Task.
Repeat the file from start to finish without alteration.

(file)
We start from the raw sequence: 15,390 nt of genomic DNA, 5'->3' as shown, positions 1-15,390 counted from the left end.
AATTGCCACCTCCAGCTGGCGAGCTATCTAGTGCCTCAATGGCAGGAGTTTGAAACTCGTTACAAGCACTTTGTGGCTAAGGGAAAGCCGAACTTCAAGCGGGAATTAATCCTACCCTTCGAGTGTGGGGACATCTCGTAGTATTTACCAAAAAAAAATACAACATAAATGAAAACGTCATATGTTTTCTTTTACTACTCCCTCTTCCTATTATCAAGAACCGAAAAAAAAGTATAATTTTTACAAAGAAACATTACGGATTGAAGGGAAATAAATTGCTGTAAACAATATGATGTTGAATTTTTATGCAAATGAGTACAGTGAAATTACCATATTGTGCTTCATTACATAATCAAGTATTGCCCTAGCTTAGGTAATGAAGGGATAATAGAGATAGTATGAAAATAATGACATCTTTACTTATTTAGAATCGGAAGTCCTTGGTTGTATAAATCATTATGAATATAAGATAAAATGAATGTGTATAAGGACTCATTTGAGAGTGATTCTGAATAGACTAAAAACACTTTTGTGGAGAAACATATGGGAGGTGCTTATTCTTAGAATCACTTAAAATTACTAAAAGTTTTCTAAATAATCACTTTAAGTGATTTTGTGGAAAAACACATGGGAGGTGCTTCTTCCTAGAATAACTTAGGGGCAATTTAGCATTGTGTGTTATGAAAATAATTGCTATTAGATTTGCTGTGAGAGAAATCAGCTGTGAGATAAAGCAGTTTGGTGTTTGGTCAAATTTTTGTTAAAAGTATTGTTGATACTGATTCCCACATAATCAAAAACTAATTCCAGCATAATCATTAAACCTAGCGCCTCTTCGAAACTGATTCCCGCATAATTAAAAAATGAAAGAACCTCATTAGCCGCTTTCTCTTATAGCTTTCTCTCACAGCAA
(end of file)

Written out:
We start from the raw sequence: 15,390 nt of genomic DNA, 5'->3' as shown, positions 1-15,390 counted from the left end.
AATTGCCACCTCCAGCTGGCGAGCTATCTAGTGCCTCAATGGCAGGAGTTTGAAACTCGTTACAAGCACTTTGTGGCTAAGGGAAAGCCGAACTTCAAGCGGGAATTAATCCTACCCTTCGAGTGTGGGGACATCTCGTAGTATTTACCAAAAAAAAATACAACATAAATGAAAACGTCATATGTTTTCTTTTACTACTCCCTCTTCCTATTATCAAGAACCGAAAAAAAAGTATAATTTTTACAAAGAAACATTACGGATTGAAGGGAAATAAATTGCTGTAAACAATATGATGTTGAATTTTTATGCAAATGAGTACAGTGAAATTACCATATTGTGCTTCATTACATAATCAAGTATTGCCCTAGCTTAGGTAATGAAGGGATAATAGAGATAGTATGAAAATAATGACATCTTTACTTATTTAGAATCGGAAGTCCTTGGTTGTATAAATCATTATGAATATAAGATAAAATGAATGTGTATAAGGACTCATTTGAGAGTGATTCTGAATAGACTAAAAACACTTTTGTGGAGAAACATATGGGAGGTGCTTATTCTTAGAATCACTTAAAATTACTAAAAGTTTTCTAAATAATCACTTTAAGTGATTTTGTGGAAAAACACATGGGAGGTGCTTCTTCCTAGAATAACTTAGGGGCAATTTAGCATTGTGTGTTATGAAAATAATTGCTATTAGATTTGCTGTGAGAGAAATCAGCTGTGAGATAAAGCAGTTTGGTGTTTGGTCAAATTTTTGTTAAAAGTATTGTTGATACTGATTCCCACATAATCAAAAACTAATTCCAGCATAATCATTAAACCTAGCGCCTCTTCGAAACTGATTCCCGCATAATTAAAAAATGAAAGAACCTCATTAGCCGCTTTCTCTTATAGCTTTCTCTCACAGCAA